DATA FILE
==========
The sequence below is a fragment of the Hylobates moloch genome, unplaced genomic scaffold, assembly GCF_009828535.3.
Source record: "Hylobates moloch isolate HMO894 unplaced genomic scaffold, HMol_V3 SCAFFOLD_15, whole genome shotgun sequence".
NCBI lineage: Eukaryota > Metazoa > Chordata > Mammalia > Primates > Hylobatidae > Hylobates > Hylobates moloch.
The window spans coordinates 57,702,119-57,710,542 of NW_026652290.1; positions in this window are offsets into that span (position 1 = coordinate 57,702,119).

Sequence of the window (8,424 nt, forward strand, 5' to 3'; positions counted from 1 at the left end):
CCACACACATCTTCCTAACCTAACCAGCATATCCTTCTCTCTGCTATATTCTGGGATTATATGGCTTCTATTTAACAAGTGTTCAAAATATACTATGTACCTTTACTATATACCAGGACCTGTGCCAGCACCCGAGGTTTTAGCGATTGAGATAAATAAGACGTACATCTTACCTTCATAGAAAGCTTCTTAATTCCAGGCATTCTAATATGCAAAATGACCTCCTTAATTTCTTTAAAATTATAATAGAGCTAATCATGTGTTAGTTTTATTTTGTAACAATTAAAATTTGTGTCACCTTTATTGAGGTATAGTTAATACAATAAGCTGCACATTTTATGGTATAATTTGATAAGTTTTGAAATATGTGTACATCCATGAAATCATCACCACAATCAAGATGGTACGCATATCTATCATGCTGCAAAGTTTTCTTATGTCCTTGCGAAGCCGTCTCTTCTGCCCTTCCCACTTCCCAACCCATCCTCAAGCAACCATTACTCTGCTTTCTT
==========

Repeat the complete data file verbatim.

The sequence below is a fragment of the Hylobates moloch genome, unplaced genomic scaffold, assembly GCF_009828535.3.
Source record: "Hylobates moloch isolate HMO894 unplaced genomic scaffold, HMol_V3 SCAFFOLD_15, whole genome shotgun sequence".
NCBI lineage: Eukaryota > Metazoa > Chordata > Mammalia > Primates > Hylobatidae > Hylobates > Hylobates moloch.
The window spans coordinates 57,702,119-57,710,542 of NW_026652290.1; positions in this window are offsets into that span (position 1 = coordinate 57,702,119).

Sequence of the window (8,424 nt, forward strand, 5' to 3'; positions counted from 1 at the left end):
CCACACACATCTTCCTAACCTAACCAGCATATCCTTCTCTCTGCTATATTCTGGGATTATATGGCTTCTATTTAACAAGTGTTCAAAATATACTATGTACCTTTACTATATACCAGGACCTGTGCCAGCACCCGAGGTTTTAGCGATTGAGATAAATAAGACGTACATCTTACCTTCATAGAAAGCTTCTTAATTCCAGGCATTCTAATATGCAAAATGACCTCCTTAATTTCTTTAAAATTATAATAGAGCTAATCATGTGTTAGTTTTATTTTGTAACAATTAAAATTTGTGTCACCTTTATTGAGGTATAGTTAATACAATAAGCTGCACATTTTATGGTATAATTTGATAAGTTTTGAAATATGTGTACATCCATGAAATCATCACCACAATCAAGATGGTACGCATATCTATCATGCTGCAAAGTTTTCTTATGTCCTTGCGAAGCCGTCTCTTCTGCCCTTCCCACTTCCCAACCCATCCTCAAGCAACCATTACTCTGCTTTCTT